marry l.urkltts, and If Miss Delaine
was |sa>r I’d marry her.”
He knew she was rich. She had of
ten N|sikcu about "our railroad.” James
Delaine was president of the Q. and B.
Disconsolate, he smoked his pipe. He
wondered how much money there was
in the safe. He knew the payroll must
He had read last Sunday’s pii|»er a
dozen times and gone off to sleep and
nearly fallen o(T the chair which he had
tilted hack. He had left the door open
for olr. The night wus warm.
"Hello there, young feller:" cume a
voice. He turned townrd the door and
looked Into the barrel of a big revolver.
‘‘Hold up your hands!"
"Hr—I am agent here." stammered
"Oh. we know that. You keep yer
mouth shut. We'll do the rest.”
"I won’t submit to robbery, If thnt Is
what you mean,” Bald Graham.
"Robbery, eh? Won’t submit, eh?
Well, young feller, ye don’t look milch
like a fool. Under the circumstances
I wouldn't advise yer to be one even If
ye do know how. I’ve got two partners
here, and the first yawp out of ye will
mean n game o’ shootln' big. Now.
Another fellow came In aud went
through Graham's pockets.
"Now, young feller,” said Hie leader
after Jim hail deposited qu express re
volver on the table, “Just tell us the
combination to thHt safe.”
"What did I say about bein' a fool?
Ray, I'll give you three minutes to
make up your mind. Y'ou’ll either give
us the combination or I’ll put a hole
through you. Now. one."
Graham was silent.
Jim was working at the safe. The
third came in and grinned at the pic
ture Grnliam made.
"Pretty boy." be said.
Graham o|tened bis mouth to speak.
"Ain't no use saytu’ anything unless
It’s the combination.”
"Aw. kill him. We can blow open
Graham knew that these men meant
business. They would as soon take a
life as eat He could see bis revolver
lying where Jim had placed It.
If only he could divert the leader’s
attention while he grnblted his own re
volver he would take a chance. Gra
ham was no coward. He fixed bis eyes
on the door, nodding to some Imag
inary person behind the leader. The
"See that. Bill? He don't know how
old that trick la. Young feller, that
trick was old before you were born.
Give na another."
"It U no trick!" shonted Graham. “I
am not afraid of you. but don’t let tlin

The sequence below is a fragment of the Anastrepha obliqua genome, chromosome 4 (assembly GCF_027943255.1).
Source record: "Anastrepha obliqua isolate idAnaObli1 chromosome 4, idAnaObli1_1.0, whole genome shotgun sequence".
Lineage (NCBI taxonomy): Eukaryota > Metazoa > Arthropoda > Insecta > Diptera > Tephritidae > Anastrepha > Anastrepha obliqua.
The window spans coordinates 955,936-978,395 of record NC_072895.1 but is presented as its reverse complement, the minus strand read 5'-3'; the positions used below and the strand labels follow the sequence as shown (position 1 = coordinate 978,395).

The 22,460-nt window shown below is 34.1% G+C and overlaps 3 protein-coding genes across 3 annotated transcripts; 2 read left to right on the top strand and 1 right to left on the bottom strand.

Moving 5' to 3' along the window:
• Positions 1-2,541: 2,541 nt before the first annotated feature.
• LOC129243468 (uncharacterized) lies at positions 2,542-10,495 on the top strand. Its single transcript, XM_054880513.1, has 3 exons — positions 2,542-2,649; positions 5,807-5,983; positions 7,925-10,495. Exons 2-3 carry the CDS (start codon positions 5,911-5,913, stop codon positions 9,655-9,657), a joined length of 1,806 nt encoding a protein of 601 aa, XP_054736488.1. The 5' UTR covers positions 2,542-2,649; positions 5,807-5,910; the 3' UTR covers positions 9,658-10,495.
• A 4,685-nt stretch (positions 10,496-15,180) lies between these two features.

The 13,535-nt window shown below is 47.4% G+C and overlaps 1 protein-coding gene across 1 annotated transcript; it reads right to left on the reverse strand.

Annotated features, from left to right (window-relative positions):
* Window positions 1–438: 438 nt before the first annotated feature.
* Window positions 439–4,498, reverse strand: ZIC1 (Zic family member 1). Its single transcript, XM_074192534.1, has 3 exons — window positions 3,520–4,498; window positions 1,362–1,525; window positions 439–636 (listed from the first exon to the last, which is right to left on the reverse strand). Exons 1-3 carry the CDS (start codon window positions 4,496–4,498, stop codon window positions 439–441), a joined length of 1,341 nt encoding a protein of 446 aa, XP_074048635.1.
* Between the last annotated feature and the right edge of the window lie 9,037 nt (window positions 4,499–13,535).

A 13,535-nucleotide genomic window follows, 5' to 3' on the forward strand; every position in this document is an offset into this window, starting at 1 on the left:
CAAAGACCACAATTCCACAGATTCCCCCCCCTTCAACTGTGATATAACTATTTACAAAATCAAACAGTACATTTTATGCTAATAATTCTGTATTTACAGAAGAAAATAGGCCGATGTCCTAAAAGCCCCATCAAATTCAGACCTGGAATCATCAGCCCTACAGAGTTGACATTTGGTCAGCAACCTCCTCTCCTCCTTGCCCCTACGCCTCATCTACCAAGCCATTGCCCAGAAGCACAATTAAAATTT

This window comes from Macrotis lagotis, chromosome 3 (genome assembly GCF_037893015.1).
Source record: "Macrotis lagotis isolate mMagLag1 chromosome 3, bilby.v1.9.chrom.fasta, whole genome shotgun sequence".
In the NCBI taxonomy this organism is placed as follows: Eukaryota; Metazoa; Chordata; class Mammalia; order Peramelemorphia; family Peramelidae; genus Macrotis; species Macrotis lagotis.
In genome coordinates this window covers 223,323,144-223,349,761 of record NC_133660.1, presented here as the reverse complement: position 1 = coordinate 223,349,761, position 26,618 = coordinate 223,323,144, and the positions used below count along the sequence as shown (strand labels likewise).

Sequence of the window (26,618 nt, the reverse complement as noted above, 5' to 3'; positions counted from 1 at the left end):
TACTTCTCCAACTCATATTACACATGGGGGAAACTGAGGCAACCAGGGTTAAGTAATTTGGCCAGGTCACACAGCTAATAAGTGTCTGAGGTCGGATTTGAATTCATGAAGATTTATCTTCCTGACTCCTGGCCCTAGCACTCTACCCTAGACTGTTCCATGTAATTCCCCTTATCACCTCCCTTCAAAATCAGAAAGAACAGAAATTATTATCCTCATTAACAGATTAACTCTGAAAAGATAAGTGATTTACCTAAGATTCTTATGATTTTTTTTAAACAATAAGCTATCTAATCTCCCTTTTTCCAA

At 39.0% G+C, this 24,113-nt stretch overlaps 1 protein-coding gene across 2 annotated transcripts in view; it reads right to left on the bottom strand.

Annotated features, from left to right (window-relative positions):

bear In here."
He looked frightened. The bne call
ed Bill looked. Graham had moved a
few steps forward.
"Are you goin’ to open that safe?”
"I tell you to shoot him,’’ said Bill.
"He's tried to fool ns twice. No hear
Graham could see the desperado
growing blacker. He knev that after
he bail opened the safe for them they
would shoot him to prevent IdeiitiUca
tlon. It had been done many times be
He resolved to sell his life fighting
rather tlinn yielding. He suddenly
ilartiil toward his revolver, but the
leader was too quick. He had been
expecting thnt. The revolver was sim
ply a lure. He fired, and Graham fell
with a bullet In Ills side.
“Now, hung you, if you want a show
for your life give us the combination."
Graham was gasping. He was wait
ing for the next shot that would kill
Suddenly there was a sharp crack—
the smashing of glass—another—aud
another. The leader was down, with a
bullet In his heart, shot through the
tmek. Jim lay writhing near the
safe. Bill had pitched forward and
was grasping the side for support.
Then an apparition appeared at the
A lilt of a girl stood there, her face
white, a rifle In her hands. She wiis so
small she look is 1 like a child. Graham
"You—you. Miss Delaine—at half past
She calmly gazed at the result of her
“To tell you the truth. I was afraid
and came here to sleep. After you left"
—she was examining Ills wound while
she spoke—"Charley Jones came over on
horseback and said Mr. Jones' brother
was dying. I was out In the orchard,
and they could not find me and thought
probably I wrh with you. I returned
to the house and could not get in. I
had left my key In the house. I man
aged to get ii window open and went
In that way. hut I was afraid to go to
sleep. I could sit up without feur. be
cause I always feel safe with my rifle.
But I was dead tired after the dance
Inst night, aud I wanted to sleep. I
thought I'd risk the talk and come here.
It was nearest. I heard the shot and
knew you were In trouble. I run and
got here Just In time. Chd you run the
"I guess so," he said feebly.
"Wire to order that express to stop
here." She even knew the stations.
Graham dragged himself to the table,
got his call and clicked off the uies- '
At - the express came rourtng and